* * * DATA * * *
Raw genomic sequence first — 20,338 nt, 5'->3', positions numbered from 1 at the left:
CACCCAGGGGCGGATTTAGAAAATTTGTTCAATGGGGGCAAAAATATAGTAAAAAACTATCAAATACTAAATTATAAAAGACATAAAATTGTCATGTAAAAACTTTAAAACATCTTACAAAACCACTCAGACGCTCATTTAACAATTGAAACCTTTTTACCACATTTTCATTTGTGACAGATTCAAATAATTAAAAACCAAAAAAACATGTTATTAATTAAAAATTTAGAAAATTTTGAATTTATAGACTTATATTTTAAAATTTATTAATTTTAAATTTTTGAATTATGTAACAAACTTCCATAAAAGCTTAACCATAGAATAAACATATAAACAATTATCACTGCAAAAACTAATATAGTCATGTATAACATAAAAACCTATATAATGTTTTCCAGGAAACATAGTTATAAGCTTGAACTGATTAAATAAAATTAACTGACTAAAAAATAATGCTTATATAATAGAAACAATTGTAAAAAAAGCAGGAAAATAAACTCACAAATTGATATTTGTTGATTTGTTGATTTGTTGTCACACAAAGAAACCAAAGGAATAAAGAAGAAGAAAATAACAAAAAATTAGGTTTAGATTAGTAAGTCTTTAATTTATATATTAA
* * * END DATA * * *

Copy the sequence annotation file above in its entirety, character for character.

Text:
Raw genomic sequence first — 20,338 nt, 5'->3', positions numbered from 1 at the left:
CACCCAGGGGCGGATTTAGAAAATTTGTTCAATGGGGGCAAAAATATAGTAAAAAACTATCAAATACTAAATTATAAAAGACATAAAATTGTCATGTAAAAACTTTAAAACATCTTACAAAACCACTCAGACGCTCATTTAACAATTGAAACCTTTTTACCACATTTTCATTTGTGACAGATTCAAATAATTAAAAACCAAAAAAACATGTTATTAATTAAAAATTTAGAAAATTTTGAATTTATAGACTTATATTTTAAAATTTATTAATTTTAAATTTTTGAATTATGTAACAAACTTCCATAAAAGCTTAACCATAGAATAAACATATAAACAATTATCACTGCAAAAACTAATATAGTCATGTATAACATAAAAACCTATATAATGTTTTCCAGGAAACATAGTTATAAGCTTGAACTGATTAAATAAAATTAACTGACTAAAAAATAATGCTTATATAATAGAAACAATTGTAAAAAAAGCAGGAAAATAAACTCACAAATTGATATTTGTTGATTTGTTGATTTGTTGTCACACAAAGAAACCAAAGGAATAAAGAAGAAGAAAATAACAAAAAATTAGGTTTAGATTAGTAAGTCTTTAATTTATATATTAA